Canada has reportedly informed aerospace giant Boeing that its proposal to replace the country’s aging CF-18s with Super Hornet fighter jets did not meet the standards.
As previously reported by EurAsian Times, Lockheed Martin’s F-35 Lightning II, Boeing’s F/A-18E/F Super Hornet, and Saab’s Gripen-E were among the contenders for the deal to supply 88 jets to the Royal Canadian Air Force (RCAF).
With this latest development, only the American company Lockheed Martin and Swedish Saab remain in the contest. Ottawa says it plans to make a decision on a deal valued up to C$19 billion ($15 billion) next year.
Boeing told its bid to sell fighter jets to Canada did not meet Ottawa’s requirements https://t.co/egHpJ8tBib
— Report on Business (@globebusiness) November 25, 2021
Lockheed Martin previously held a sole-source deal with Canada. The agreement stipulated that the company would be the sole supplier of fighter jets to the RCAF. However, when current Canadian Prime Minister Justin Trudeau took office in 2015, the deal was scrapped.
The race to choose Canada’s next fighter jets began in earnest in December 2017, with five companies participating in it. By 2019, French company Dassault Aviation and the European MNC Airbus had pulled out, leaving only Lockheed and Saab in the race.
In 2010, Stephen Harper’s Conservative government pledged to procure 65 F-35 fighters without holding bidding, but worries about the stealth aircraft’s cost drove it to reconsider its decision.
In 2015, the government announced that instead of buying the F-35, it would hold an open contest to replace the CF-18s. Later, they decided to purchase 18 Super Hornets without holding a competition as an “interim” way to assure Canada had enough planes until proper replacements could be found.
Will Canada Acquire F-35?
In 1997, Canada became a partner in the development of the F-35 with the United States and other allies and has since spent US$613 million to keep its seat at the table. Partners receive a discount on the jets and compete for billions of dollars in contracts related to their development and maintenance.
Canada has already benefited from Lockheed Martin economically. According to a 2018 audit, Canada’s engagement in the F-35 Joint Strike Fighter program has already delivered roughly $1 billion in GDP.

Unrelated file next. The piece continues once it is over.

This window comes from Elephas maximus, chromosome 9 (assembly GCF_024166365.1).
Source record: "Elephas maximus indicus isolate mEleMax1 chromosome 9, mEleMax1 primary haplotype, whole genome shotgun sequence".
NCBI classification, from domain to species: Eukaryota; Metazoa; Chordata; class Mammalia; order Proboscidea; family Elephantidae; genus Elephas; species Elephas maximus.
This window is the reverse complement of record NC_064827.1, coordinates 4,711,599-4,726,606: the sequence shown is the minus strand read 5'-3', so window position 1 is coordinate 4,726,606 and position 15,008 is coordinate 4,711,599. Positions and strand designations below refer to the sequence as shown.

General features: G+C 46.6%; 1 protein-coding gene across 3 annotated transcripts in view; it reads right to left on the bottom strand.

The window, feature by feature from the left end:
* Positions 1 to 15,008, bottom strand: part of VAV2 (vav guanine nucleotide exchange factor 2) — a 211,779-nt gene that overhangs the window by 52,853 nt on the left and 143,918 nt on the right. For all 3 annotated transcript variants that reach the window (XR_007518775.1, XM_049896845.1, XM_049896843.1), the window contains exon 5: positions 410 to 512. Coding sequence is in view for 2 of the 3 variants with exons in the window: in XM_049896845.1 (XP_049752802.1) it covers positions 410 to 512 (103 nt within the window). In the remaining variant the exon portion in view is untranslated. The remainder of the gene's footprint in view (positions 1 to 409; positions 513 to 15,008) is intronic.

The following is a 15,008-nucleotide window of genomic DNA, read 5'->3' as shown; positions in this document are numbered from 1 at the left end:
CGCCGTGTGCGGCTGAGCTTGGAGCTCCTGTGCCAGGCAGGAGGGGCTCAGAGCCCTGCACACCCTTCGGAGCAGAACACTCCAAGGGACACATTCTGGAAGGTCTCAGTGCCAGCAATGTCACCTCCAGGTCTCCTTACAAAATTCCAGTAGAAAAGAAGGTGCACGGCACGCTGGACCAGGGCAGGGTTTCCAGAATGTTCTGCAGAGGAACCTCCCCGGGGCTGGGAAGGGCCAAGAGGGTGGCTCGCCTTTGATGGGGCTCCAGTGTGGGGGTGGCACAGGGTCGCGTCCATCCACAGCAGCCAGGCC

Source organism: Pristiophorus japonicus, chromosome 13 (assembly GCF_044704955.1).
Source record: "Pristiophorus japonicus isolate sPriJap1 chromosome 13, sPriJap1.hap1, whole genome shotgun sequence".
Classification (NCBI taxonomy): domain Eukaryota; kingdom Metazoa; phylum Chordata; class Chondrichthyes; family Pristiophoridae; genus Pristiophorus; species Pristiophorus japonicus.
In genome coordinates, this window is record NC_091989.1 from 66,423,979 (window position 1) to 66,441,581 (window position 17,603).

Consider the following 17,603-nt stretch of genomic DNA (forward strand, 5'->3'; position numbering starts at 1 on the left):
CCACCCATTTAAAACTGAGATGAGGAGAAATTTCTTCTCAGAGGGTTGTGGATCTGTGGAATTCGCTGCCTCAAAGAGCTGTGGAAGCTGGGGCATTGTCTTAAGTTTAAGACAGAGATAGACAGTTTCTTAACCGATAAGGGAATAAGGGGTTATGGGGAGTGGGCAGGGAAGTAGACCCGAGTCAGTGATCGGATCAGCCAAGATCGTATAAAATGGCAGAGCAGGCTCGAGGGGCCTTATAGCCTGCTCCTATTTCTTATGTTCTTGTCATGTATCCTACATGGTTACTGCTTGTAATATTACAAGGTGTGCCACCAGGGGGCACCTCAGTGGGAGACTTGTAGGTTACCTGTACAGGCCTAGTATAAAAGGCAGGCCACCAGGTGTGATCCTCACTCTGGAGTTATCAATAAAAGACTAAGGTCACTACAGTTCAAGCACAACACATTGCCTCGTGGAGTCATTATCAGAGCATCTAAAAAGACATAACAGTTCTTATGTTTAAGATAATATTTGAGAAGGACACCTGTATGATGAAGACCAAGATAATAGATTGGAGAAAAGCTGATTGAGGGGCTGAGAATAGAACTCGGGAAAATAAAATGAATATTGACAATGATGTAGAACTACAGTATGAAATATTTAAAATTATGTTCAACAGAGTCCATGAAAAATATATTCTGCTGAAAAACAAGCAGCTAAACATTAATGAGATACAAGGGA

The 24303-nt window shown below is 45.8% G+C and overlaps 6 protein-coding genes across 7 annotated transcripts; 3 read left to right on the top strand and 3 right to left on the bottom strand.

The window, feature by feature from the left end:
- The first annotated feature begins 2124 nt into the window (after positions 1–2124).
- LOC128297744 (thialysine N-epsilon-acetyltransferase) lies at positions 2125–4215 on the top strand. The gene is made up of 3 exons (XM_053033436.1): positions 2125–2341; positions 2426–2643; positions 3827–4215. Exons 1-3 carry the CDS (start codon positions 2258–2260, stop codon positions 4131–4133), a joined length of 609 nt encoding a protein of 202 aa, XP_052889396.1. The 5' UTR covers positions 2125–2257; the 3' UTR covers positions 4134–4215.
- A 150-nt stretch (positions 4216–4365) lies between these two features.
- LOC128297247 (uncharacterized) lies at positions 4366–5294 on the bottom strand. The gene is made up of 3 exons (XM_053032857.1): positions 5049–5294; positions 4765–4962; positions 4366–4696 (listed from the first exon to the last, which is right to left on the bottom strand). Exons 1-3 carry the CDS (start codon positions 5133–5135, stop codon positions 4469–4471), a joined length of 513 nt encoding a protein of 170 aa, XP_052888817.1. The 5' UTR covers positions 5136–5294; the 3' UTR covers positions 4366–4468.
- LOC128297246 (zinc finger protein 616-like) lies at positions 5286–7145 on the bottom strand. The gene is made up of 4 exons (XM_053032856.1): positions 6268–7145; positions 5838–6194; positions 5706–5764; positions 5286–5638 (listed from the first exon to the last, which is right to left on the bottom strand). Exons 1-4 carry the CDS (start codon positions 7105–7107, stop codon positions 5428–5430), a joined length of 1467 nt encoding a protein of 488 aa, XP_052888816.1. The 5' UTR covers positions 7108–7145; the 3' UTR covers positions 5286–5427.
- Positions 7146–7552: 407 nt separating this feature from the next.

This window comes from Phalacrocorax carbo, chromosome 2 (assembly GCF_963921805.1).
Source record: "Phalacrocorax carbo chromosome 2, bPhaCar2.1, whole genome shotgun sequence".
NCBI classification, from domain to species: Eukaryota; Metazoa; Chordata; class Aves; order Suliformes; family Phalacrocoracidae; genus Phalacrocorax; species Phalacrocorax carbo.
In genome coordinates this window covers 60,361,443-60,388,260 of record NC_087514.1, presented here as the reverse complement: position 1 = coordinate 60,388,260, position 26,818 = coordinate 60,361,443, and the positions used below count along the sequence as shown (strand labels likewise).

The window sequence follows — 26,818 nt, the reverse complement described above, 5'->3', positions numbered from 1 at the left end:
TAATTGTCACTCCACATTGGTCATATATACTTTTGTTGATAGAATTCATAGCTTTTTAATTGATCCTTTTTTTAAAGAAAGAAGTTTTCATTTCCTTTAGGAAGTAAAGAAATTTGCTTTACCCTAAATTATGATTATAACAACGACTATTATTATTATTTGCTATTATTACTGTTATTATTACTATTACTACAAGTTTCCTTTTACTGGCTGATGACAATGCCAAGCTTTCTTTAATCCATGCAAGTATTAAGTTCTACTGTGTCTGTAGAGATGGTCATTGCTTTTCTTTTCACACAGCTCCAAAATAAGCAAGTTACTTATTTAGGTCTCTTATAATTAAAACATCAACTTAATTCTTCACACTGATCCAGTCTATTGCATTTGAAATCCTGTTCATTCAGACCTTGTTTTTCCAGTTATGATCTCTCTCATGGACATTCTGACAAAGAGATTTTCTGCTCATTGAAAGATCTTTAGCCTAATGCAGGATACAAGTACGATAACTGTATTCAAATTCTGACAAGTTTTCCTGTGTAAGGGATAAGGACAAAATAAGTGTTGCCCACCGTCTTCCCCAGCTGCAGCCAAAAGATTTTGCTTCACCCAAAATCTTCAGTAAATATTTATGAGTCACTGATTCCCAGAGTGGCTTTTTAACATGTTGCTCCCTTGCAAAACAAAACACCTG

Furthermore, if Lockheed Martin is awarded the contract, the F-35 program will support an estimated 150,000 jobs in Canada throughout the course of its existence.
Another factor is that Saab does not have the same aerospace infrastructure in North America as Lockheed Martin does, which is why it is proposing to build two new “aerospace centers” in Montreal to assist in the production of the planes.
Since Canada is already a partner in the F-35 program, it has been widely assumed that the Royal Canadian Air Force would prefer it. The Lockheed jet is regarded as the world’s best, with higher performance and endurance than its competitor.
Other NATO countries, including the UK, Italy, and Australia have also chosen the Lockheed Martin aircraft. Switzerland, a neutral country, recently came out in favor of the F-35 to replace its aging fleet.
Because of Canada’s longstanding ties with the United States, which comprises operating fighter jets together to safeguard North American aerospace on a frequent basis, many observers earlier saw the Super Hornet and F-35 as the only true rivals.
Now that the Super Hornet is no longer in the discussion, the F-35 will be a strong contender for the Canadian deal.
Gripen-E Vs F-35
The Saab Gripen would be the most cost-effective alternative, and it might result in the greatest local manufacturing for Canada. However, it will certainly raise issues about what Canada wants from its air force as the F-35 is far more advanced aircraft than Gripen.
Sweden is neither a member of NATO nor Norad, the joint Canadian-American defense command in charge of defending the continent against external threats. This led to the question about the Gripen’s interoperability with American aircraft.
Moreover, Choosing a different aircraft would represent a significant departure from Canada’s closest allies, the majority of whom are purchasing the F-35.
Lockheed Martin may face some challenges during the final decision, given the Liberals’ earlier objections to the F-35. A group of activists has also initiated a program asking that Trudeau “say no” to new fighter jets.
The campaigners are opposed to any new plane, specifically, the most expensive F-35, stating that the money should be spent on social housing, rail lines, and Indigenous communities. The procedure was neither rapid nor inexpensive.
There will be doubts about whether Trudeau’s six-year procurement quest was worthwhile, regardless of which option he picks.
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